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The state is appealing the decision by the Nashville Airport Authority to keep the mayor’s board in place.


A new notice shows that the state of Tennessee will fight a court decision that removed the Metro Nashville Airport Authority’s new board of state appointees.

On October 31, a group of three judges in Tennessee sided with Metro Nashville in its lawsuit against a new state law. This was a victory in the city’s ongoing legal fight to keep local control. The notice of appeal from the state was turned in Wednesday afternoon, just one day before the 30-day deadline set by law.

In May, Gov. Bill Lee signed a law that got rid of Metro’s previous Airport Authority board, which was made up of people chosen by the mayor and approved by the Metro Council. This means that state officials can now fill six of the board’s eight seats. In most of Davidson County, the law also gave the board more power over zoning choices.

On Monday, October 30, 2023, near the new satellite terminal at Nashville International Airport in Nashville, Tenn., planes are getting ready to take off.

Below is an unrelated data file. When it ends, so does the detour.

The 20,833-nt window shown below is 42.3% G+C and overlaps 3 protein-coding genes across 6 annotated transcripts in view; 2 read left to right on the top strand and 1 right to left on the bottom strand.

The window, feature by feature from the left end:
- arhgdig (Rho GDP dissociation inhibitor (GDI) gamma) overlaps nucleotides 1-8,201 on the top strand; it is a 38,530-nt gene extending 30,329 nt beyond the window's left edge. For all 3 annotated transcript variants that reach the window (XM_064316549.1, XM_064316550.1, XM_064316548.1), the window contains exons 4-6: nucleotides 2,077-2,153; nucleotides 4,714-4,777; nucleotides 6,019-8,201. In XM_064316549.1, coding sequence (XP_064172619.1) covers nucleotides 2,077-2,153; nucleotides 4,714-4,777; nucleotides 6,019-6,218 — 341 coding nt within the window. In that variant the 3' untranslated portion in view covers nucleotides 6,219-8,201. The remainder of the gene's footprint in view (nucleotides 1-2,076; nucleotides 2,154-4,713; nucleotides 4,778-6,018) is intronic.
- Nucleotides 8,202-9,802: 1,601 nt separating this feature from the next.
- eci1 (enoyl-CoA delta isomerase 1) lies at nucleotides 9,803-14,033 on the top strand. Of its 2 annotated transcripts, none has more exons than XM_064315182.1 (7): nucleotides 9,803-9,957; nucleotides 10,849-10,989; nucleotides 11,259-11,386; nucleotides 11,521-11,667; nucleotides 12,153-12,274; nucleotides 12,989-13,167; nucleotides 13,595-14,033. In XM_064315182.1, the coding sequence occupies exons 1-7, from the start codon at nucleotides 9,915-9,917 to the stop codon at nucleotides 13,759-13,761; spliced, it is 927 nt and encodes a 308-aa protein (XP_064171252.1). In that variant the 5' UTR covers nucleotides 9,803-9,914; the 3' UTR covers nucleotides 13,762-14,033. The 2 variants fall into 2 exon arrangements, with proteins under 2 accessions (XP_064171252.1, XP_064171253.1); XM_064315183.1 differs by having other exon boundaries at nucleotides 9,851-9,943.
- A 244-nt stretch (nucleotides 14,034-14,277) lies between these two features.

“To a clear and decisive resolution so airport leadership can focus on serving our community and our visitors,” the Tennessee Attorney General’s Office said in a statement. The office’s press secretary, Tim Meads, said the office looks forward to taking the appeal to court.

Team, News, Projects | Metropolitan Nashville Airport Authority | BondLink

Wally Dietz, director of Metro Law, said, “The unanimous opinion of the three-judge panel was well reasoned.”

“I am sure it will be upheld on appeal,” Dietz said in a statement.

The Nashville International and John C. Tune airports are run by the Metro Nashville Airport Authority.

Only Davidson County could use the law because of how it was written. To be covered by the rule, other big Tennessee cities would have to greatly increase their populations and combine their governments in order to do so. Metro lawyers said that went against a part of the Tennessee Constitution that says the state government can’t make laws that affect how a city or county is run without first getting approval from voters in that area.

The state also didn’t appeal an order that stopped a law from going into effect that would have cut Nashville’s council in half before the local elections in August. The order let Nashville keep its 40-person council while the case goes on in court.

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